12 Ways to Get Out of Debt Faster
Do you feel overwhelmed by debt?
You're probably not alone. According to a report from the New York Federal Reserve, household debt increased by $192 billion in the second quarter of 2019. In fact, the level of household debt reached $13.86 trillion — which is a new record for household debt, beating the old record set around the time of the 2008 financial crisis.
Non-housing balances increased by $37 billion, with $20 billion of that coming from an increase in credit card balances. This chart from the New York Fed shows how debt has been on the rise in recent years.
If you want to beat the trend and get out of debt, there's hope. There are several strategies to tackle your debt and get out of the hole quicker. Here are 12 ideas that can help you get out of debt faster.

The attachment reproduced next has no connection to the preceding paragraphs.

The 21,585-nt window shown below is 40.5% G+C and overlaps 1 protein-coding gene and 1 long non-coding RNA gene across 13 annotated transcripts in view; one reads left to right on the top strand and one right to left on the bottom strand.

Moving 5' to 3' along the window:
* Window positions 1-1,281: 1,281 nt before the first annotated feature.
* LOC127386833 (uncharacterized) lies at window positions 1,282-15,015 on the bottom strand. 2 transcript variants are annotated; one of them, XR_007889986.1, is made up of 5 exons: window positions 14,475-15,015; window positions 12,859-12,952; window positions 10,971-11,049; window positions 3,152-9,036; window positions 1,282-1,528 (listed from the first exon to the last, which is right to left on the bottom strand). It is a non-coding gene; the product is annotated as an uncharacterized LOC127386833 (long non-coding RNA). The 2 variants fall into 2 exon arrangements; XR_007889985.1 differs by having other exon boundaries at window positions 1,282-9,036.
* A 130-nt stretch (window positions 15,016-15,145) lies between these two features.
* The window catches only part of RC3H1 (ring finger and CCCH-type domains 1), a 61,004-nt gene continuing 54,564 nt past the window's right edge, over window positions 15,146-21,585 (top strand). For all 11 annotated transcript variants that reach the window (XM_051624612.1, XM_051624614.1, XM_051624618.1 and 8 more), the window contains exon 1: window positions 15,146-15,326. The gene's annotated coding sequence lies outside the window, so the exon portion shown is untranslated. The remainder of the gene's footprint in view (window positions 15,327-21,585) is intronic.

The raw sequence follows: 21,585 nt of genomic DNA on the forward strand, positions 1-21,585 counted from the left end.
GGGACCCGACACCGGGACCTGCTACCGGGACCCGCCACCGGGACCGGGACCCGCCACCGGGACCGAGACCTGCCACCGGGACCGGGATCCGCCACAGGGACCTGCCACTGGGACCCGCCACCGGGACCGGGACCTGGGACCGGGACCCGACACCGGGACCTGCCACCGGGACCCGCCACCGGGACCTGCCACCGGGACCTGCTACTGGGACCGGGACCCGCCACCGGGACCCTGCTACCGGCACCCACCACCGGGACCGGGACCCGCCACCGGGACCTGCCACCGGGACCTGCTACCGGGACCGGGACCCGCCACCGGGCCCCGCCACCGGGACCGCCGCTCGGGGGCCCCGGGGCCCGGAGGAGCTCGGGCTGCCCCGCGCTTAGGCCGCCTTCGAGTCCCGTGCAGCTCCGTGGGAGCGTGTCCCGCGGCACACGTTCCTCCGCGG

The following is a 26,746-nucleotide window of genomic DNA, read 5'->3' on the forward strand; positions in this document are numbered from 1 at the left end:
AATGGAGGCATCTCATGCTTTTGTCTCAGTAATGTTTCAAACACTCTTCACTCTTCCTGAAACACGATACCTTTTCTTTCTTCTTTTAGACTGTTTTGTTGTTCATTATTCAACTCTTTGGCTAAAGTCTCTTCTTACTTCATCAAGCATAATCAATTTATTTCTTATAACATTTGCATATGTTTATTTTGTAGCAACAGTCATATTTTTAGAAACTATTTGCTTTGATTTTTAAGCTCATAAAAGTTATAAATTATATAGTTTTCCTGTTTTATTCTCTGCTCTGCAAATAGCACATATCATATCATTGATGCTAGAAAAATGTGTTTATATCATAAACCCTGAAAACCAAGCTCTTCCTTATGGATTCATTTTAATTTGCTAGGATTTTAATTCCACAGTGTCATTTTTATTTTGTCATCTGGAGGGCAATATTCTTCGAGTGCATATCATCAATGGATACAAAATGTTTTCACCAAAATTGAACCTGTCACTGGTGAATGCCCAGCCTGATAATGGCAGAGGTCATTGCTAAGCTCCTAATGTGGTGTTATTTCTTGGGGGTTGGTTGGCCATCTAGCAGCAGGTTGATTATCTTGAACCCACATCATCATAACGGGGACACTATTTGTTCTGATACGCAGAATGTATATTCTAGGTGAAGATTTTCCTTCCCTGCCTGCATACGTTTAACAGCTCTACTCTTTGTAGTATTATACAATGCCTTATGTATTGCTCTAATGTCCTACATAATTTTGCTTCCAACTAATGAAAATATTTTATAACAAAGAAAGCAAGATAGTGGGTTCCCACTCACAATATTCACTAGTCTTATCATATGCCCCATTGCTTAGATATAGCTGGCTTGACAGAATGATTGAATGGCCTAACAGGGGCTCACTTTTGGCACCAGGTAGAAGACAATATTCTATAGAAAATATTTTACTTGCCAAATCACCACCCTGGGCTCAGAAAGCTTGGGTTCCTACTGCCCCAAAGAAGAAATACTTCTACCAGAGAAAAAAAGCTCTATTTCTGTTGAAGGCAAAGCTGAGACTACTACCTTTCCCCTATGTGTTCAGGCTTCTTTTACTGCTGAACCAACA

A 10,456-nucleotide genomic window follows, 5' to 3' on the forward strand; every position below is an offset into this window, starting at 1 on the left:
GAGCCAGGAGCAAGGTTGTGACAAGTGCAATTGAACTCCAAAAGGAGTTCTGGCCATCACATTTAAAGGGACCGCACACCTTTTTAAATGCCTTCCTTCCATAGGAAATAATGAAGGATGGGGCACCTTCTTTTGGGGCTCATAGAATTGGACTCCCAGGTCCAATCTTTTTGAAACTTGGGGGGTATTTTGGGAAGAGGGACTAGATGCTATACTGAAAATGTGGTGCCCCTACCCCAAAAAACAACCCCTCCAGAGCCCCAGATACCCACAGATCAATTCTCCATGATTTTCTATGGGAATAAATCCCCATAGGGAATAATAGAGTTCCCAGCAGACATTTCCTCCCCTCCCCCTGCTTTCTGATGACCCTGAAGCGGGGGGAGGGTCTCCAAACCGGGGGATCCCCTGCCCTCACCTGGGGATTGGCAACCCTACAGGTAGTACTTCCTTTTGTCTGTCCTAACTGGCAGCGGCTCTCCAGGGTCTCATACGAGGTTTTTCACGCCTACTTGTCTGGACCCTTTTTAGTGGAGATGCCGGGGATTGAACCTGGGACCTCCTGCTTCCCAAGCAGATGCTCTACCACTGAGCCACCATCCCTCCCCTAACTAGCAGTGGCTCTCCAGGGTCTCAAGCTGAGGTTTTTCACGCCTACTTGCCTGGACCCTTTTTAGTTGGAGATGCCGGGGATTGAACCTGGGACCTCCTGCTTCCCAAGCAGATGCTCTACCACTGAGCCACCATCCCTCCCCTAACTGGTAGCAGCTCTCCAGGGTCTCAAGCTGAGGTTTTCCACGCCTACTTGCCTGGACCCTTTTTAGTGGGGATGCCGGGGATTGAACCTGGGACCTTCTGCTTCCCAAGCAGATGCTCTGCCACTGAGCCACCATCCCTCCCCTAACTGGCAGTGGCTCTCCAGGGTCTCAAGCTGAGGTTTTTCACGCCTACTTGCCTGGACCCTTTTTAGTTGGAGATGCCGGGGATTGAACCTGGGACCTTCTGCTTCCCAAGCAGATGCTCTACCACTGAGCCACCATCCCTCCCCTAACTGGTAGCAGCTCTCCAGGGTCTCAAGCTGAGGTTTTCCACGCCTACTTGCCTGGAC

1. Start Paying More Than the Minimum
If you're only paying the minimum balance on your credit cards, you could be slowing your progress. Take the example below:
Payment Due Date (For online and phone payments, the deadline is 8 p.m. ET.): Nov. 18, 2019
New Balance: $1251.20
Minimum Payment Due: $25.00
LATE PAYMENT WARNING: If we do not receive your minimum payment by your due date, you may have to pay a late fee of up to $39.00.
MINIMUM PAYMENT WARNING: If you make only the minimum payment each period, you will pay more in interest and it will take you longer to pay off your balance. For example:
If you make no additional charges using this card and each month you pay:
You will pay off the balance shown on this statement in about:
And you will end up paying an estimated total of:
Estimated savings if balance is paid off in about 3 years: $1,239